Despite taking a somewhat uncertain path to its approval, the House voted 70-55 to pass the $538 million omnibus legacy bill, HF1183, Friday evening.
Although a number of lawmakers expressed concerns about the bill, Rep. Phyllis Kahn (DFL-Mpls), the bill’s sponsor, said it did a lot of good things throughout the state and called for members’ support.
“I’m proud of this bill, I think it does a good job,” Kahn said. “It had a lot of bipartisan support to put it together, and I hope it will have a bipartisan departure from the House.”
Originally scheduled for its floor debate April 20, HF1183 was not taken up that day. Members on both sides of the aisle questioned several of its provisions. One of those issues was proposed funding for metropolitan parks’ projects that were not on the list of recommendations made by the Lessard-Sams Outdoor Heritage Council. This highlighted a more general difference of opinion about how closely legislators should follow recommendations made by advisory bodies.
Rep. Dean Urdahl (R-Grove City), a former chair of the legacy committee, said HF1183 “went too far” and circumvented the review process groups such as LSOHC provide. But Kahn said the bill didn’t “tinker” with any of the council’s recommendations and instead went beyond what had been recommended.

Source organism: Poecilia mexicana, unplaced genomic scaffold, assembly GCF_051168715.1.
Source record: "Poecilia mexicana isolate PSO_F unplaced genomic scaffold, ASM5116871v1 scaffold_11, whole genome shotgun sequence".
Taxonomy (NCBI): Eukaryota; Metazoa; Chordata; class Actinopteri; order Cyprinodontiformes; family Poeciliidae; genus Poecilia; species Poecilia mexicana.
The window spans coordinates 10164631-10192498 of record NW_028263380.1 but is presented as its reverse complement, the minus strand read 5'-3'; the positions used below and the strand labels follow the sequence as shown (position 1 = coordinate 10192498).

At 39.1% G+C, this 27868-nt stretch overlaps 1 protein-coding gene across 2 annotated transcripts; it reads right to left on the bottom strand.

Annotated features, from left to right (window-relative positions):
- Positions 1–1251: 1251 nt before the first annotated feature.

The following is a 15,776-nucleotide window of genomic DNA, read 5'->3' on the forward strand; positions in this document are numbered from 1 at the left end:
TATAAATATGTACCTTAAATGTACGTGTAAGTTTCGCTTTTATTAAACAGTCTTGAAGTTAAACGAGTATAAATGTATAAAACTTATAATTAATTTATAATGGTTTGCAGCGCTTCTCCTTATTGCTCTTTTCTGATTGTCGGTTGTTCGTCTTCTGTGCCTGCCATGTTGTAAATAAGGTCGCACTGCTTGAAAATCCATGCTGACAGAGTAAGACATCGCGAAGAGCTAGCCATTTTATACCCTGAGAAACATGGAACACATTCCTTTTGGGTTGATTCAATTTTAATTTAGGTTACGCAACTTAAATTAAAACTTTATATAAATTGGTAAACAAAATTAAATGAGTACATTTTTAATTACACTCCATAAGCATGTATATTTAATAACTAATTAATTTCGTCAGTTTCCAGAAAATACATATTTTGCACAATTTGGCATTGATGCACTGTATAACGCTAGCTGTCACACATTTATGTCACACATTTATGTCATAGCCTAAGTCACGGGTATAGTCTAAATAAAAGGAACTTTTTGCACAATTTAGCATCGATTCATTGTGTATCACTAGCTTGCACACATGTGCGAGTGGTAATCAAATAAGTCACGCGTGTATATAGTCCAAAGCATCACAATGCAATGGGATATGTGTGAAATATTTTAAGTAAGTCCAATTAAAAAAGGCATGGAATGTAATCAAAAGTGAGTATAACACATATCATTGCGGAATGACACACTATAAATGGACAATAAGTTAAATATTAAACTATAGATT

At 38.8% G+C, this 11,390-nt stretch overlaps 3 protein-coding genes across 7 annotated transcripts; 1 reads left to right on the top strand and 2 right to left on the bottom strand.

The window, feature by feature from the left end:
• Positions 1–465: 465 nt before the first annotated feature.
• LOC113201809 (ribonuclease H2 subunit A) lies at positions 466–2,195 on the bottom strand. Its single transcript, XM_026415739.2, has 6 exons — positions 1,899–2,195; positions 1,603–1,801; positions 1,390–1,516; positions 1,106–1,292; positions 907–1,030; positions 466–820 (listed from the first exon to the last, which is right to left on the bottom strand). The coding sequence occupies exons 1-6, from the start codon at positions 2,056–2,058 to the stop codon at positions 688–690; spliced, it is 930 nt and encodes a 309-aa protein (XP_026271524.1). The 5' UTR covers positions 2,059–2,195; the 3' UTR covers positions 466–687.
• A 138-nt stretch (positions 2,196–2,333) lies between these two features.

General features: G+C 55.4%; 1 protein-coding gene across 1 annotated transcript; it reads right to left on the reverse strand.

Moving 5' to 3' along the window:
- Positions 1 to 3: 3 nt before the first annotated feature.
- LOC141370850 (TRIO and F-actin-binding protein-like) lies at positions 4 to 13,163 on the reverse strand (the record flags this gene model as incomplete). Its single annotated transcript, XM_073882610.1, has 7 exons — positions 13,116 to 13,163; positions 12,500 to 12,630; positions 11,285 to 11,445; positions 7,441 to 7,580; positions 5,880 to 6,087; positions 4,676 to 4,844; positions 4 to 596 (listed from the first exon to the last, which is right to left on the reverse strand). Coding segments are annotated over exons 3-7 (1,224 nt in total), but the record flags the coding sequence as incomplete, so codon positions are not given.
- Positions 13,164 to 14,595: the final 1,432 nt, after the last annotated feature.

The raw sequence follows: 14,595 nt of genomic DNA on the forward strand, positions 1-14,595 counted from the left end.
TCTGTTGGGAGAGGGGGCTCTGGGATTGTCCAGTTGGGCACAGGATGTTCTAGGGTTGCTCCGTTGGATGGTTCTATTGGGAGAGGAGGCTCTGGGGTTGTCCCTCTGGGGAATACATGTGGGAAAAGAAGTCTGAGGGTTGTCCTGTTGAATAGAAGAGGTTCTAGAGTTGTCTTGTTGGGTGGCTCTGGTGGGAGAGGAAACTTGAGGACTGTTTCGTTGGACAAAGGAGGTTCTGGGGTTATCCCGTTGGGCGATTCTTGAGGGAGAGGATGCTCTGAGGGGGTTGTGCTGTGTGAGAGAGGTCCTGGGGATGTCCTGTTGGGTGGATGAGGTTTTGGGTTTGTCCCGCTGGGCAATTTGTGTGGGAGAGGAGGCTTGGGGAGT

“We did do things that the Outdoor Heritage Council has neglected to a point,” she said. “We have an extra $10 million for aquatic invasive species, which they have clearly not seen as an emerging issue as the rest of the state does.”
Some lawmakers also questioned the millions of dollars in appropriations made for the second year of the biennium — fiscal year 2015. Kahn said funding certain programs and projects for both years would make their planning and administrative functions run more smoothly.
Rep. Denny McNamara (R-Hastings) said HF1183 was the “worst legacy bill that’s ever been written,” and said members who voted for it would be “walking the plank.” He also said the bill would pass with 110 votes when the report on it was returned from conference committee as the Senate version was much closer to the recommendations made by Gov. Mark Dayton.
HF1183 would distribute Legacy funds in the following manner for the upcoming biennium:
- Outdoor Heritage Fund – $147.59 million
- Clean Water Fund – $191.30 million
- Parks and Trails Fund – $ 83 million; and
- Arts and Cultural Heritage Fund – $114.76 million.
These funds were created by the Clean Water, Land and Legacy Amendment in 2008. It increased the state sales tax by three-eighths of one percent until 2034, distributing the proceeds among the four funds.
The bill now goes to the Senate where Sen. Richard Cohen (DFL-St. Paul) is the sponsor.